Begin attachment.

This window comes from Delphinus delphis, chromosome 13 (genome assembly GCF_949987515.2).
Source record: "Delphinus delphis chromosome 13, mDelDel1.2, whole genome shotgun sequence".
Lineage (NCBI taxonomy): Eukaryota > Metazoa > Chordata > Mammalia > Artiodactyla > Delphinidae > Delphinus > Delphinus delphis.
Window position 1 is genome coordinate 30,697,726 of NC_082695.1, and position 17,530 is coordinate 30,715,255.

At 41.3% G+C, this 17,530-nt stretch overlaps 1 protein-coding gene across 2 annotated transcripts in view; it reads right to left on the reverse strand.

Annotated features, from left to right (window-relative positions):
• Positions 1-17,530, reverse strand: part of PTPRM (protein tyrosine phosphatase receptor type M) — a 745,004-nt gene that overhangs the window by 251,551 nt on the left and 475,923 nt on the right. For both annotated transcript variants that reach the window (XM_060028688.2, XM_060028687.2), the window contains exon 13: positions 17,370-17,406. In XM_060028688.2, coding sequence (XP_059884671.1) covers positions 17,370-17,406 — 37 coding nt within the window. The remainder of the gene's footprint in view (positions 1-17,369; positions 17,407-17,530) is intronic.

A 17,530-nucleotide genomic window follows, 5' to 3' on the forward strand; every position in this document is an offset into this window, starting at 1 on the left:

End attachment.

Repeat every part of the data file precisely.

This window comes from Delphinus delphis, chromosome 13 (genome assembly GCF_949987515.2).
Source record: "Delphinus delphis chromosome 13, mDelDel1.2, whole genome shotgun sequence".
Lineage (NCBI taxonomy): Eukaryota > Metazoa > Chordata > Mammalia > Artiodactyla > Delphinidae > Delphinus > Delphinus delphis.
Window position 1 is genome coordinate 30,697,726 of NC_082695.1, and position 17,530 is coordinate 30,715,255.

At 41.3% G+C, this 17,530-nt stretch overlaps 1 protein-coding gene across 2 annotated transcripts in view; it reads right to left on the reverse strand.

Annotated features, from left to right (window-relative positions):
• Positions 1-17,530, reverse strand: part of PTPRM (protein tyrosine phosphatase receptor type M) — a 745,004-nt gene that overhangs the window by 251,551 nt on the left and 475,923 nt on the right. For both annotated transcript variants that reach the window (XM_060028688.2, XM_060028687.2), the window contains exon 13: positions 17,370-17,406. In XM_060028688.2, coding sequence (XP_059884671.1) covers positions 17,370-17,406 — 37 coding nt within the window. The remainder of the gene's footprint in view (positions 1-17,369; positions 17,407-17,530) is intronic.

A 17,530-nucleotide genomic window follows, 5' to 3' on the forward strand; every position in this document is an offset into this window, starting at 1 on the left: